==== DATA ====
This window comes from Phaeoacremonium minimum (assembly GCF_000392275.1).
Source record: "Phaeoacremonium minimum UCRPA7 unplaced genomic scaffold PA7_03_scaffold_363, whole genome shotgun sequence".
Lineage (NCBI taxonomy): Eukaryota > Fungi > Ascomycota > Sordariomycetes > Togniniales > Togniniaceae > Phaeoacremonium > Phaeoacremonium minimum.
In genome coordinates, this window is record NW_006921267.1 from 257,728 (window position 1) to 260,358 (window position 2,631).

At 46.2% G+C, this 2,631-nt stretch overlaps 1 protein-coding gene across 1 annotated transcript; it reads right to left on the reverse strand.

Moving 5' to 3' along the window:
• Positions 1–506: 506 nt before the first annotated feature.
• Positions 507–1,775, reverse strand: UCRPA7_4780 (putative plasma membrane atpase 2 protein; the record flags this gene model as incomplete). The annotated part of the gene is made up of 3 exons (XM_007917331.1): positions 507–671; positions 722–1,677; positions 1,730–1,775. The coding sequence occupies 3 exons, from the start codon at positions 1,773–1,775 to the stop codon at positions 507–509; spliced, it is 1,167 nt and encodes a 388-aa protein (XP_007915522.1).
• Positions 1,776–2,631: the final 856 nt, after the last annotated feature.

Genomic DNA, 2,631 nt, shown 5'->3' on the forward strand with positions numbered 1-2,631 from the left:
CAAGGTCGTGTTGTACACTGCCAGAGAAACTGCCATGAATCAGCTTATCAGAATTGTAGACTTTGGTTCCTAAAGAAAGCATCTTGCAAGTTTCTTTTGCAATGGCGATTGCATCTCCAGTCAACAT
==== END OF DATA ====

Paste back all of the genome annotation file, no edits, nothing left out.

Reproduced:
This window comes from Phaeoacremonium minimum (assembly GCF_000392275.1).
Source record: "Phaeoacremonium minimum UCRPA7 unplaced genomic scaffold PA7_03_scaffold_363, whole genome shotgun sequence".
Lineage (NCBI taxonomy): Eukaryota > Fungi > Ascomycota > Sordariomycetes > Togniniales > Togniniaceae > Phaeoacremonium > Phaeoacremonium minimum.
In genome coordinates, this window is record NW_006921267.1 from 257,728 (window position 1) to 260,358 (window position 2,631).

At 46.2% G+C, this 2,631-nt stretch overlaps 1 protein-coding gene across 1 annotated transcript; it reads right to left on the reverse strand.

Moving 5' to 3' along the window:
• Positions 1–506: 506 nt before the first annotated feature.
• Positions 507–1,775, reverse strand: UCRPA7_4780 (putative plasma membrane atpase 2 protein; the record flags this gene model as incomplete). The annotated part of the gene is made up of 3 exons (XM_007917331.1): positions 507–671; positions 722–1,677; positions 1,730–1,775. The coding sequence occupies 3 exons, from the start codon at positions 1,773–1,775 to the stop codon at positions 507–509; spliced, it is 1,167 nt and encodes a 388-aa protein (XP_007915522.1).
• Positions 1,776–2,631: the final 856 nt, after the last annotated feature.

Genomic DNA, 2,631 nt, shown 5'->3' on the forward strand with positions numbered 1-2,631 from the left:
CAAGGTCGTGTTGTACACTGCCAGAGAAACTGCCATGAATCAGCTTATCAGAATTGTAGACTTTGGTTCCTAAAGAAAGCATCTTGCAAGTTTCTTTTGCAATGGCGATTGCATCTCCAGTCAACAT